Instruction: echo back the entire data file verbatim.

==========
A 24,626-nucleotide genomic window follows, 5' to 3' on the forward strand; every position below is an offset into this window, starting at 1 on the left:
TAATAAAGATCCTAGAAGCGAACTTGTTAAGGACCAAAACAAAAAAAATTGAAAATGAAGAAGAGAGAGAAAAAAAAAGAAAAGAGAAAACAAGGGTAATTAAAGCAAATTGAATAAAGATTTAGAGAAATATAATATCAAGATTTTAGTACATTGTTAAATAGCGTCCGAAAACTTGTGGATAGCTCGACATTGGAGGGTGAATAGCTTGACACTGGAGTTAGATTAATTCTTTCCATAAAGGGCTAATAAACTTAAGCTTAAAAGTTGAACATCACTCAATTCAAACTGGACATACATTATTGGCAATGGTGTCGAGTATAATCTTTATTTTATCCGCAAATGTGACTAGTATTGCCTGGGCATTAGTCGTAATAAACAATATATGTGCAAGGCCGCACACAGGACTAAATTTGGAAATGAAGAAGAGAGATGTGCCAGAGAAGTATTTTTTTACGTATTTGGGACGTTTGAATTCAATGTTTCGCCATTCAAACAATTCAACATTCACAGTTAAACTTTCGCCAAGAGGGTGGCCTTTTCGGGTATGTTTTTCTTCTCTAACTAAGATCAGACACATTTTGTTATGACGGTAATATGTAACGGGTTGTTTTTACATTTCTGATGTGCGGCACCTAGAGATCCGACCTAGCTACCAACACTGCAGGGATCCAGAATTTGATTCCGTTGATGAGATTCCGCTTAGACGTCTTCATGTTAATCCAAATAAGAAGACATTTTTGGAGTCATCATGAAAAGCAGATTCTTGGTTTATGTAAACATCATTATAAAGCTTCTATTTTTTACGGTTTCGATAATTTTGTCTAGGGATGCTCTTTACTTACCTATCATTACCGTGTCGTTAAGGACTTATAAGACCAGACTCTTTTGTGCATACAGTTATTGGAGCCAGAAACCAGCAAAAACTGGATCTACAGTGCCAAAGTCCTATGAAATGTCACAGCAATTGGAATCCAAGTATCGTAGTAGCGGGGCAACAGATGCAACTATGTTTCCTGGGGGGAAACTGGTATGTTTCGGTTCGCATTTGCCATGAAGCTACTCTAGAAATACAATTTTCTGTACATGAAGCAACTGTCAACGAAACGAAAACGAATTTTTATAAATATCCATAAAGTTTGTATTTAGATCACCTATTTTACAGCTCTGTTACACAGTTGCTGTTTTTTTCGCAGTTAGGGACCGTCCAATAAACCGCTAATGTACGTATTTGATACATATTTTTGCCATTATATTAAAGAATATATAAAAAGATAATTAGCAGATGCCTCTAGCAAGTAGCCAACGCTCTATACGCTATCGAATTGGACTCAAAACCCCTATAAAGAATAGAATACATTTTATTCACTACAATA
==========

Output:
A 24,626-nucleotide genomic window follows, 5' to 3' on the forward strand; every position below is an offset into this window, starting at 1 on the left:
TAATAAAGATCCTAGAAGCGAACTTGTTAAGGACCAAAACAAAAAAAATTGAAAATGAAGAAGAGAGAGAAAAAAAAAGAAAAGAGAAAACAAGGGTAATTAAAGCAAATTGAATAAAGATTTAGAGAAATATAATATCAAGATTTTAGTACATTGTTAAATAGCGTCCGAAAACTTGTGGATAGCTCGACATTGGAGGGTGAATAGCTTGACACTGGAGTTAGATTAATTCTTTCCATAAAGGGCTAATAAACTTAAGCTTAAAAGTTGAACATCACTCAATTCAAACTGGACATACATTATTGGCAATGGTGTCGAGTATAATCTTTATTTTATCCGCAAATGTGACTAGTATTGCCTGGGCATTAGTCGTAATAAACAATATATGTGCAAGGCCGCACACAGGACTAAATTTGGAAATGAAGAAGAGAGATGTGCCAGAGAAGTATTTTTTTACGTATTTGGGACGTTTGAATTCAATGTTTCGCCATTCAAACAATTCAACATTCACAGTTAAACTTTCGCCAAGAGGGTGGCCTTTTCGGGTATGTTTTTCTTCTCTAACTAAGATCAGACACATTTTGTTATGACGGTAATATGTAACGGGTTGTTTTTACATTTCTGATGTGCGGCACCTAGAGATCCGACCTAGCTACCAACACTGCAGGGATCCAGAATTTGATTCCGTTGATGAGATTCCGCTTAGACGTCTTCATGTTAATCCAAATAAGAAGACATTTTTGGAGTCATCATGAAAAGCAGATTCTTGGTTTATGTAAACATCATTATAAAGCTTCTATTTTTTACGGTTTCGATAATTTTGTCTAGGGATGCTCTTTACTTACCTATCATTACCGTGTCGTTAAGGACTTATAAGACCAGACTCTTTTGTGCATACAGTTATTGGAGCCAGAAACCAGCAAAAACTGGATCTACAGTGCCAAAGTCCTATGAAATGTCACAGCAATTGGAATCCAAGTATCGTAGTAGCGGGGCAACAGATGCAACTATGTTTCCTGGGGGGAAACTGGTATGTTTCGGTTCGCATTTGCCATGAAGCTACTCTAGAAATACAATTTTCTGTACATGAAGCAACTGTCAACGAAACGAAAACGAATTTTTATAAATATCCATAAAGTTTGTATTTAGATCACCTATTTTACAGCTCTGTTACACAGTTGCTGTTTTTTTCGCAGTTAGGGACCGTCCAATAAACCGCTAATGTACGTATTTGATACATATTTTTGCCATTATATTAAAGAATATATAAAAAGATAATTAGCAGATGCCTCTAGCAAGTAGCCAACGCTCTATACGCTATCGAATTGGACTCAAAACCCCTATAAAGAATAGAATACATTTTATTCACTACAATA